One thing about the Middle East 2 is that its shipping lanes have many choke points: narrow but vital waterways easily subjected to stranglehold in times of rising tension.
To the northwest the Gibraltar Strait (8 miles at its narrowest) links the Mediterranean with the Atlantic. In the northeast corner of the former, the Dardanelles (1.2 miles) lead to the Marmara then Black Sea, hence Odessa and Crimea. To the southeast the Hormuz Strait (28 miles) offers a choke on the only passage from Persian Gulf to the vast expanse of the Indian Ocean, 3 while to the southwest the Bab el-Mandeb puts a squeeze on shipping from the Indian Ocean to the Mediterranean via Red Sea and Suez Canal (itself a choke point). The Bab el-Mandeb is split by Perim Island into a west channel 16 miles wide and overlooked by Djibouti and Eritrea on the Horn of Africa, and an east channel 2 miles wide and overlooked by Yemen on the Gulf of Aden.
It is that last, the Bab el-Mandeb, which most matters here.
Yemen’s Houthi and allied forces control four fifths of their country, having fought Saudi Arabia – merciless, and backed all the way by the USA and Britain – to a standstill. Rightly feared by Israel, the Houthis are a nightmare in waiting for the floating pointlessness of two US carrier groups sent to the region after October 7.
They are also uniquely placed to disrupt traffic – partly by outright attack but more importantly because the mere threat has sent shipping insurance rates soaring – in the Bab el-Mandeb. 4
Before I hand over to Ben Norton and his masterly overview of choke points, “Houthis”, Israel’s economic vulnerability and much besides, let me note the following:
- The West stands horrified as mass murder is done but its oligarchs, and the governments they in effect control, 5 back unconditionally – for reasons given here – the lawless state perpetrating that ongoing crime against humanity.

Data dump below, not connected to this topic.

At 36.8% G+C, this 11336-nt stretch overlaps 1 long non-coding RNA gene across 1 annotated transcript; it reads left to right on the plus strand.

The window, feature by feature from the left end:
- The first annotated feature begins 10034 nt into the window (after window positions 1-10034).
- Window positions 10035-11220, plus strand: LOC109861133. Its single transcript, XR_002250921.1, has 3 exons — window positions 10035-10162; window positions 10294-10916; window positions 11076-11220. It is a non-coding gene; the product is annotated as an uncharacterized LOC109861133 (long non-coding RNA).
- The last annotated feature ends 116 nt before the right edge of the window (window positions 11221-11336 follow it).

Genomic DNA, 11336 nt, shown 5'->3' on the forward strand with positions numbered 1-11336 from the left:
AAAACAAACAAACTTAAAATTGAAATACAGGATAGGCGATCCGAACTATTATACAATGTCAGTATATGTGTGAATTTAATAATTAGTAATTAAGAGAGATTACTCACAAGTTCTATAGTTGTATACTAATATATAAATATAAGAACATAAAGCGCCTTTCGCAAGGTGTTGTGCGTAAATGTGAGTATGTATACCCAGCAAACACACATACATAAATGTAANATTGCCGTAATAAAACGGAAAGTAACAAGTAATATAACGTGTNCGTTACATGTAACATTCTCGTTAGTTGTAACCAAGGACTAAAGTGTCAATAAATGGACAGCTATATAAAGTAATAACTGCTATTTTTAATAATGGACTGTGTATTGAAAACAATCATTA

- Leaders in the Arab world denounce Israel – in English and, doubtless, a shared language renowned for its colourful pejoratives – but fall conspicuously short of committing to any action that could alleviate the horror. 6
- Ditto leaders in the wider Sunni world.
London protests, November 11. More pictures here …
Which leaves just two actors doing anything. 7 One is Iran, which backs the Houthis and calls for an OPEC embargo on Israel, a demand OPEC refuses. The other is the de facto government of Yemen, aka the Houthis. 8
And they are making life very difficult for Israel …
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- John Helmer’s piece can also be found on his own site. I do like to credit authors on their home turf but John’s use of white text on a dark background, in feature length posts, is in my book a hanging offence. My solemn duty to spare my public such retinal assault has me linking in this instance to Naked Capitalism, which picked up and ran the excellent piece in tried and tested black on white.
- It’s PC to axe “Middle East” in favour of “Western Asia” and I get the logic. The former is, like Greenwich Mean Time,` old colonial. But the region which both terms refer to is often taken to include African states like Libya, Egypt, Algeria and – significant re the Gibraltar choke point – Morocco. Given this, and the fact that “Middle East” is universally if vaguely understood, while I frown on the terminological fixations of political correctness, I’ll stick with it for now. Pick your battles, I say.